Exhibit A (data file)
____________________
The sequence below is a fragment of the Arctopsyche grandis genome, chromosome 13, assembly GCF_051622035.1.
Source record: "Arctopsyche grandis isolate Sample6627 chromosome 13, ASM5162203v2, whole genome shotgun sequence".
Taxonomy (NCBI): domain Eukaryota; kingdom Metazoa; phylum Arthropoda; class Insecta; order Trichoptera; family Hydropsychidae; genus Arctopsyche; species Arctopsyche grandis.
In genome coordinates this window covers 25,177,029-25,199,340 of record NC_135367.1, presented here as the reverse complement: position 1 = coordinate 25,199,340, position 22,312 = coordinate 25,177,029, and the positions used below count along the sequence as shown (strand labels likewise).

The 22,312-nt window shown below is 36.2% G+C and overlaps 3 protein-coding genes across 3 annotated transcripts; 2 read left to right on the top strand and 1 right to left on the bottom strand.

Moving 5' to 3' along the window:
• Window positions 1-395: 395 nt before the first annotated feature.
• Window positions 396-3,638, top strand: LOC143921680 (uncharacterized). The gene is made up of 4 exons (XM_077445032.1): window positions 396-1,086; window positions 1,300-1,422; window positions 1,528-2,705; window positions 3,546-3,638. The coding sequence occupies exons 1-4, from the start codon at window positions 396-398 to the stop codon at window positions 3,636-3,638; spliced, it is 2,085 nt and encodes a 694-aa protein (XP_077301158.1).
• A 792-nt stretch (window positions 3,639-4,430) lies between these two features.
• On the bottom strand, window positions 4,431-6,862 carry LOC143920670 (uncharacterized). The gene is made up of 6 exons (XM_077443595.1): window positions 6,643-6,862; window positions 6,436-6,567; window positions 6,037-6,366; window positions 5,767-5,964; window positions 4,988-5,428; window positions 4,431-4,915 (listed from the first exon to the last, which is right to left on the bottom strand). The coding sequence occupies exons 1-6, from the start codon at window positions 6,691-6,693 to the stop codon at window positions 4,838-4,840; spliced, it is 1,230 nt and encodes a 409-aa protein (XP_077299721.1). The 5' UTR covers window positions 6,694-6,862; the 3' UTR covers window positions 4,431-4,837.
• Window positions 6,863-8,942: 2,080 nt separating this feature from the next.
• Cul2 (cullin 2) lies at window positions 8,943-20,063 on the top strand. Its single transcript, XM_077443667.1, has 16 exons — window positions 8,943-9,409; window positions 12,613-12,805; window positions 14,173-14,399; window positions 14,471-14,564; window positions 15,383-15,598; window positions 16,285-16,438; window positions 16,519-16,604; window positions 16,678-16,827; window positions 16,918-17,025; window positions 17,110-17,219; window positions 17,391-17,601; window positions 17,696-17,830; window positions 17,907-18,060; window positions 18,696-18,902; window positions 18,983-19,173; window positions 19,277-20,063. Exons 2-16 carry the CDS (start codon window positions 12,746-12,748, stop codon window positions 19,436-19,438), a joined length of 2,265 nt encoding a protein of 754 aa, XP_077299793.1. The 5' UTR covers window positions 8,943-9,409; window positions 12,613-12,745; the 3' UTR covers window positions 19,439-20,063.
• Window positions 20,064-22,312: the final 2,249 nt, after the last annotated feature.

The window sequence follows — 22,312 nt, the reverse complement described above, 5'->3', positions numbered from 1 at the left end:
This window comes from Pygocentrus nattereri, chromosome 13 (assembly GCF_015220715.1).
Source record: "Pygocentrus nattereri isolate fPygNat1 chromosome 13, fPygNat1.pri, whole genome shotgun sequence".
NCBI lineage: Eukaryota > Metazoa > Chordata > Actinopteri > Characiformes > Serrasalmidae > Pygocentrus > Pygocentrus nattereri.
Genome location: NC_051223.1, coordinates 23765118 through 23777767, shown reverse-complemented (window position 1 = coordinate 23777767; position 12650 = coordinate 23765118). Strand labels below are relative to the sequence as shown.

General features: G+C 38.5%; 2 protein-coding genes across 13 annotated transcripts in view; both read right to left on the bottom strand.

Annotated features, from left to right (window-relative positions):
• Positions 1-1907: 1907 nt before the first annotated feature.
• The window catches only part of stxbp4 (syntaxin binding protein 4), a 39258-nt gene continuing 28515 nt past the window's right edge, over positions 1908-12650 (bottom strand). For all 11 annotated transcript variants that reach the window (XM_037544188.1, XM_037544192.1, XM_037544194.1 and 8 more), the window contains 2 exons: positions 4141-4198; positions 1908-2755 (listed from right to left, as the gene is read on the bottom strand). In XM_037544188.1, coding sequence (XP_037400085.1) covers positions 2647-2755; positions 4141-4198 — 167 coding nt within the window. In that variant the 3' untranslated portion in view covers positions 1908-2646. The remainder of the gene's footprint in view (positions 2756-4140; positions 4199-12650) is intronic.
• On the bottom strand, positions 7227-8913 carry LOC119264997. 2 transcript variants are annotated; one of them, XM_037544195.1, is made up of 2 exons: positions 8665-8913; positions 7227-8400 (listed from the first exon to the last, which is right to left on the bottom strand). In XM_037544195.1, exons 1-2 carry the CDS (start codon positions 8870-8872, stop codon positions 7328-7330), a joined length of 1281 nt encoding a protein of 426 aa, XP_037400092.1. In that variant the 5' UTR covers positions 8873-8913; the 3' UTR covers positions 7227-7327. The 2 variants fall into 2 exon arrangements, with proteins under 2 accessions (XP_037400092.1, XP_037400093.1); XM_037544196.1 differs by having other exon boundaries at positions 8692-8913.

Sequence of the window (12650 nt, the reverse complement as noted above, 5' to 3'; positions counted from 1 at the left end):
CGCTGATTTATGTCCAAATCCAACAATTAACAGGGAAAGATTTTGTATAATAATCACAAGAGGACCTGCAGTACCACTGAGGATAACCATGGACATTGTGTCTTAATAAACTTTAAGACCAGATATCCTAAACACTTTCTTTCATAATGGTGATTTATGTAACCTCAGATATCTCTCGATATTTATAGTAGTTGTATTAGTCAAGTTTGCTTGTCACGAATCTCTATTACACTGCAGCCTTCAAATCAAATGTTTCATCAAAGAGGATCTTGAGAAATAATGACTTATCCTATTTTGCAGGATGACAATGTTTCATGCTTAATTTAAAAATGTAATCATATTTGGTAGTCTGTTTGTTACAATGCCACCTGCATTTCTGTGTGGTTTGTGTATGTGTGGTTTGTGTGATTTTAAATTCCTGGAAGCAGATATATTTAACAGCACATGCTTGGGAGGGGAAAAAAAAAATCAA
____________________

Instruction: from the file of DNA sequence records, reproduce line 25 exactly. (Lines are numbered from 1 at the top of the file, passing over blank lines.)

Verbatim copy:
CGCTGATTTATGTCCAAATCCAACAATTAACAGGGAAAGATTTTGTATAATAATCACAAGAGGACCTGCAGTACCACTGAGGATAACCATGGACATTGTGTCTTAATAAACTTTAAGACCAGATATCCTAAACACTTTCTTTCATAATGGTGATTTATGTAACCTCAGATATCTCTCGATATTTATAGTAGTTGTATTAGTCAAGTTTGCTTGTCACGAATCTCTATTACACTGCAGCCTTCAAATCAAATGTTTCATCAAAGAGGATCTTGAGAAATAATGACTTATCCTATTTTGCAGGATGACAATGTTTCATGCTTAATTTAAAAATGTAATCATATTTGGTAGTCTGTTTGTTACAATGCCACCTGCATTTCTGTGTGGTTTGTGTATGTGTGGTTTGTGTGATTTTAAATTCCTGGAAGCAGATATATTTAACAGCACATGCTTGGGAGGGGAAAAAAAAAATCAA